When you arrive, if you have things to declare -- like commercial goods for retail, you'll have the chance to do so. Otherwise, you'll exit the customs area by pushing a button. If the light turns green you throw your bag on the x-ray machine [for stuff like drugs and weapons, etc] and you're free to go. If the light is red, you'll have to have your bag inspected. In the countless times I've entered Mexico by land and air, I've gotten the red light once. The inspector unzips your bag and looks for obvious contraband quite quickly and lets you on your way. If they do find something you've lied about on your customs declaration form, you'll either be fined or detained.

What must you bring? As long as you have your passport, you're fine. If you forget something, you can buy it in Mexico City. Consumer electronics will cost more, so if you forget your digital camera, it will be sometimes 30% more than in the US. Stuff like batteries are the same price more or less.

What must you not bring? Weapons and drugs.
posted by birdherder at 10:30 PM on October 25, 2007


You can bring laptop, ipod, cameras, medicines, etc. as long as they are for personal use. A lot of people have two or more cellphones here, so it's not a problem either.

Bring your medicines, they are easy to find in Mexico but you might not find the same brands or variety.

Supposedly, you can't bring pornography (similar to the postal restriction in the US) but I have never known anybody who had a problem with that. Just wrap it or something if you must.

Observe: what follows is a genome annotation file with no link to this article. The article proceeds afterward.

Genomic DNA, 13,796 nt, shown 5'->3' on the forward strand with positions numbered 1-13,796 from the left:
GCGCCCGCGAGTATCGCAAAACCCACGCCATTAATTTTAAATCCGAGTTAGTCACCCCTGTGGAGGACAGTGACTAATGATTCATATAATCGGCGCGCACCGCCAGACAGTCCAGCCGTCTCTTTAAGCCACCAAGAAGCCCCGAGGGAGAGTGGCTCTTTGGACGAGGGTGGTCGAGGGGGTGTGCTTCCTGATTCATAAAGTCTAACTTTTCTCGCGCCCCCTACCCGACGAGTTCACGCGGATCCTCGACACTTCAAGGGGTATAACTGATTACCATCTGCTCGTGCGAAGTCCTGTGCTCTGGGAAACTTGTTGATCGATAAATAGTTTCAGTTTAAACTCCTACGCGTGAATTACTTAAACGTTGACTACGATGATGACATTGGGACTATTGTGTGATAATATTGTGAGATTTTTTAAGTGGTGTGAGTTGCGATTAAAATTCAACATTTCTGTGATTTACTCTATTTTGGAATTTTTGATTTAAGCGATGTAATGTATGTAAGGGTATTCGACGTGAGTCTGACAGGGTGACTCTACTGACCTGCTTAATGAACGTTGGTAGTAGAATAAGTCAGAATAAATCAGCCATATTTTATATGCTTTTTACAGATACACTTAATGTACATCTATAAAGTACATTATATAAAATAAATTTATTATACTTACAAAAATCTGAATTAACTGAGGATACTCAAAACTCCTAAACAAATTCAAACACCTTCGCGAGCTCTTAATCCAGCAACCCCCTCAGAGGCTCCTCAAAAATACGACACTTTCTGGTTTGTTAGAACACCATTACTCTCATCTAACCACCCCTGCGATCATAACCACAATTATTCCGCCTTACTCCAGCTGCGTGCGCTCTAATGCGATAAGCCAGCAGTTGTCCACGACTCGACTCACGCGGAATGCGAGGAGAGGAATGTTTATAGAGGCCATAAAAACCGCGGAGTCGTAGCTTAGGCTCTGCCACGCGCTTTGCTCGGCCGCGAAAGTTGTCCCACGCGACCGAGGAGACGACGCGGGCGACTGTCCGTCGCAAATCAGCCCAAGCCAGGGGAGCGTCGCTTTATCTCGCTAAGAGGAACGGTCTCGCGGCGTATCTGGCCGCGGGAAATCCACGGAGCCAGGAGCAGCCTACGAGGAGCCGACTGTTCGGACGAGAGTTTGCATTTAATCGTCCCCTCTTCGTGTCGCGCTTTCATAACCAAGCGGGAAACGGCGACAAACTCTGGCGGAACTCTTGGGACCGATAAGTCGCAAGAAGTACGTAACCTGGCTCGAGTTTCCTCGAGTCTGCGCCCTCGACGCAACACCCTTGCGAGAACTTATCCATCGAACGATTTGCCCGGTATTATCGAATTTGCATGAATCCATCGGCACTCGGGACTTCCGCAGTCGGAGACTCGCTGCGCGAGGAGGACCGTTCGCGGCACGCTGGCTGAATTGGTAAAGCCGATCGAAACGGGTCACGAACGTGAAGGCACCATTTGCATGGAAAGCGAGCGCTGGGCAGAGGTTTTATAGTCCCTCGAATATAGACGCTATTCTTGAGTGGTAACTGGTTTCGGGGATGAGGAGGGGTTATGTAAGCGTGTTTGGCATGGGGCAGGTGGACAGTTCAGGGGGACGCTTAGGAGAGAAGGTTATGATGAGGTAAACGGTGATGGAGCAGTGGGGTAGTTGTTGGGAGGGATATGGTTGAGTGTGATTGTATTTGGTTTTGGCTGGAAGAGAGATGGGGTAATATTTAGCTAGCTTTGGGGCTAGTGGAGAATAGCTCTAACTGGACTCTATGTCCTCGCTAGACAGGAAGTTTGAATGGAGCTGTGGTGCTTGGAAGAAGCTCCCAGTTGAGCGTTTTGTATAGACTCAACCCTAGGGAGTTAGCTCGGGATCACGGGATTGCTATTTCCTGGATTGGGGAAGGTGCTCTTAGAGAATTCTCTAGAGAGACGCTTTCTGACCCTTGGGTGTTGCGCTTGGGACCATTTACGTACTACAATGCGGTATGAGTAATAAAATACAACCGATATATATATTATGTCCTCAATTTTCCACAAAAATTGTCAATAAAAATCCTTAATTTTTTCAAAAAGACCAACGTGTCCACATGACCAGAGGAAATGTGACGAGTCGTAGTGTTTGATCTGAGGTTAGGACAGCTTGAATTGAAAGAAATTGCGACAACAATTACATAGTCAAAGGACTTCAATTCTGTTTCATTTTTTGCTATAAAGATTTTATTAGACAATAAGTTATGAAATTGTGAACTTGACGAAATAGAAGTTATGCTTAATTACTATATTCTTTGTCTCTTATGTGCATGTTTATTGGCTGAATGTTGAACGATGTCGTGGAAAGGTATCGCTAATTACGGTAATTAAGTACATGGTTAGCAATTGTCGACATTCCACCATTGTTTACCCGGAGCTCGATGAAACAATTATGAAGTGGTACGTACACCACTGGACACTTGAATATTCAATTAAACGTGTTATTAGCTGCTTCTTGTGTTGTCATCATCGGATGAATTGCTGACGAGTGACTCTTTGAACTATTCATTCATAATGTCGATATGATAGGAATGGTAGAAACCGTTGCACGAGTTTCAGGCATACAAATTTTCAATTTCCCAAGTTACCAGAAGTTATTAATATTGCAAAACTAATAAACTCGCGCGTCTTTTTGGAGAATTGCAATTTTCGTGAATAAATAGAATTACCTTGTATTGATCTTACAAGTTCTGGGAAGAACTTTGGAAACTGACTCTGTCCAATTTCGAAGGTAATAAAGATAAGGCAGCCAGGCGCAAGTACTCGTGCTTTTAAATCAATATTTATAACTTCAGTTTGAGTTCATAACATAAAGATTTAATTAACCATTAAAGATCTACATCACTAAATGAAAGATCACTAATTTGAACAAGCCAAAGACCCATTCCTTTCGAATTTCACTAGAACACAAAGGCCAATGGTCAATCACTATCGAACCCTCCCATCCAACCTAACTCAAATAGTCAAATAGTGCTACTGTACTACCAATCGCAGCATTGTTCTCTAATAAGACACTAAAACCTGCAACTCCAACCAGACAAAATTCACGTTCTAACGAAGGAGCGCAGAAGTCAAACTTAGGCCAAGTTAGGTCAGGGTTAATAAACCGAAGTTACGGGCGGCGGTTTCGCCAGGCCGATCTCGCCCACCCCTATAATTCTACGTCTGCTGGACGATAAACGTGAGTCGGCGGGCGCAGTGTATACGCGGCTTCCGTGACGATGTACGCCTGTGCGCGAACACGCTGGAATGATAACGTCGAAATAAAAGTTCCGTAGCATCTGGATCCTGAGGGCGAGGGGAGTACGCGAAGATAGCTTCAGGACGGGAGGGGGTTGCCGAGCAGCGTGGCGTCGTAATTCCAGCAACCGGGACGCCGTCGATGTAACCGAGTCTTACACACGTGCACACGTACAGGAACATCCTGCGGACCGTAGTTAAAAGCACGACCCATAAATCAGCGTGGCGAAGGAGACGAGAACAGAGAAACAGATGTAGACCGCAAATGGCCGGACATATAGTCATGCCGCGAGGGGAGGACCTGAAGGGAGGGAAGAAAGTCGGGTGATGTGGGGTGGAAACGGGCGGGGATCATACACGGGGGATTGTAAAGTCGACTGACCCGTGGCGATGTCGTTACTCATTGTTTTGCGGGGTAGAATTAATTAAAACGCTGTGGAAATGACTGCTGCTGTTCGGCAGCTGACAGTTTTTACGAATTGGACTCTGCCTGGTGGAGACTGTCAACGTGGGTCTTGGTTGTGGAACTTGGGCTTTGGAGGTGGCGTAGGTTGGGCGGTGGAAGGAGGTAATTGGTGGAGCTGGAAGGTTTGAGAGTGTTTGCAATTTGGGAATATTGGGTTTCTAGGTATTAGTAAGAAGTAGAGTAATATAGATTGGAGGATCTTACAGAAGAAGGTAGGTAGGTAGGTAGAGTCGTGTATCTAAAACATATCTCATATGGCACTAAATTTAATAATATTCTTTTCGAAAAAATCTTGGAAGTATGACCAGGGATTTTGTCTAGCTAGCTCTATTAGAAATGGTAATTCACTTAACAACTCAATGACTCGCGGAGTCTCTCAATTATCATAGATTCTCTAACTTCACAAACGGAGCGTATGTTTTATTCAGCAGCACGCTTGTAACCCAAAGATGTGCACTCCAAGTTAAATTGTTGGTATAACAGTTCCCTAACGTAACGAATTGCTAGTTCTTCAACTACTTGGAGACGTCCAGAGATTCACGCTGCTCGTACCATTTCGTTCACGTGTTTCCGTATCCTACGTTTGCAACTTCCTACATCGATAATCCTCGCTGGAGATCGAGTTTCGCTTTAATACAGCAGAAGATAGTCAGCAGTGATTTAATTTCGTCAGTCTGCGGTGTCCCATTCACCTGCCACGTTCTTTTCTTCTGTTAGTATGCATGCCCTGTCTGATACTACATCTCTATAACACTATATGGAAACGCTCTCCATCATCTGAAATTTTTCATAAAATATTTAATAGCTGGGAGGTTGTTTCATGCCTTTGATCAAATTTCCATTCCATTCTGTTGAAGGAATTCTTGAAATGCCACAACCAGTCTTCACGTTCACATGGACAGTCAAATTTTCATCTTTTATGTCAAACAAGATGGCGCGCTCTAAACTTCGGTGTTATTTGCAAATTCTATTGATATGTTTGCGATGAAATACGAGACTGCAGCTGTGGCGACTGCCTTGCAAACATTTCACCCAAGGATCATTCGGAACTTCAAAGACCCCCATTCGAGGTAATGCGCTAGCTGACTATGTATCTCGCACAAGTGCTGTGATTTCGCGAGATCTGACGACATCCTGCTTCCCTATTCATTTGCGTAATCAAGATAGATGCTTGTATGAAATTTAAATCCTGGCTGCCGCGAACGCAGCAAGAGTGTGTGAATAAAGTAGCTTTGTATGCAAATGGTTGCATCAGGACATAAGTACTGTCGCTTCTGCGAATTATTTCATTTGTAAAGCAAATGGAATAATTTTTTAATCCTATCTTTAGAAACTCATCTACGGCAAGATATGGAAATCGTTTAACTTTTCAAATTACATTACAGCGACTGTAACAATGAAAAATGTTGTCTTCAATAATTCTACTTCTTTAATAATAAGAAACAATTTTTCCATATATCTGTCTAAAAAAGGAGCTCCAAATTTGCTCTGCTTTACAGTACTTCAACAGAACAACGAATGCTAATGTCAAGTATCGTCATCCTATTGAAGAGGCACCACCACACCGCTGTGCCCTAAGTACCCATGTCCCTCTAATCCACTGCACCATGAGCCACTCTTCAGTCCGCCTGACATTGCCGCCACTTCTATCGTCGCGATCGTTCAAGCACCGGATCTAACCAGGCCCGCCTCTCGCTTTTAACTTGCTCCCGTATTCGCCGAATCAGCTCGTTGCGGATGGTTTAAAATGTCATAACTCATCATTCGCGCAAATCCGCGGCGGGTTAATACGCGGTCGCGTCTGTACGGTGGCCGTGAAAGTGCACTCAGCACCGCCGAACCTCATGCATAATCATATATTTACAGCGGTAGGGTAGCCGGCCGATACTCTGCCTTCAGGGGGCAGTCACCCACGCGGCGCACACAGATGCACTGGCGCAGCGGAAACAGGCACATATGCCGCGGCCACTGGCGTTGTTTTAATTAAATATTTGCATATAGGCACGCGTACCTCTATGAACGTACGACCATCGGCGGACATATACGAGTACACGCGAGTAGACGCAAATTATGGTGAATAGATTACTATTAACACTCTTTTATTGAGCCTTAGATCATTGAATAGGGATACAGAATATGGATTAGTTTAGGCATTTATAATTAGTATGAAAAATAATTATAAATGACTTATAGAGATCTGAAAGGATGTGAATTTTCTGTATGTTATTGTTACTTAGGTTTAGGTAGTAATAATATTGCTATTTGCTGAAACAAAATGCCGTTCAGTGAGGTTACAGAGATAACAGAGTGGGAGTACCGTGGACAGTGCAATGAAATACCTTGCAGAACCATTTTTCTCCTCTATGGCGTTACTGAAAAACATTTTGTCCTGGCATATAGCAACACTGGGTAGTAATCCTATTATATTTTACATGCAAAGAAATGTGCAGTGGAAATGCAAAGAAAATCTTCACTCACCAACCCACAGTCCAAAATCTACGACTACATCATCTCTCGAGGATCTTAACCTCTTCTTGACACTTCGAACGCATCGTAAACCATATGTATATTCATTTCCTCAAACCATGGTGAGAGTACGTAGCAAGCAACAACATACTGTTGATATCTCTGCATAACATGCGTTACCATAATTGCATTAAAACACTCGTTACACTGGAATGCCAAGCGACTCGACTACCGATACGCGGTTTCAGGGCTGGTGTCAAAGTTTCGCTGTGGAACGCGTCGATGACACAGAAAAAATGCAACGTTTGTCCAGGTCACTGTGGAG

Bunyip and birdherder descriptions are very accurate, the probability of having your bags inspected is low.
posted by clearlydemon at 10:52 PM on October 25, 2007


I forgot, bring your books. You will only find bestsellers in English in most bookstores, and they are more expensive that in the US. If you don't want to carry them back, buy used books and give them away before you return.
posted by clearlydemon at 10:55 PM on October 25, 2007


I've been to Mexico City a billion times (give or take) and never even considered what I was carrying: as you'll learn from the McDonalds, Starbucks, Home Depots and Wal-Marts, it ain't exactly an exotic country anymore. The guidelines online sound extra harsh. In practice, the worst thing you're likely to encounter will be a couple of uniformed guys at the airport who will shrug and laugh at your funny accent while they stamp your passport.

Birdherder's right about electronics. They're from 30 to 100 percent higher across the board, which I always find frustrating. I'm often tempted to pick up an extra iPod or two at the Dallas airport, then sell it to someone for twice what I just paid... but I'm not that industrious.

Don't forget any of your cables or chargers or accessories. While replacements should be available, selection is often poor and prices high (see above). I forget such things a lot and always end up paying double or triple for a replacement in Mexico. My personal stupidity tax.

Also, YMMV, but everyone I know in Mexico always wants me to bring batteries -- 9v, AA, AAA alkalines or rechargeables -- since those are quite expensive there.
posted by rokusan at 11:25 PM on October 25, 2007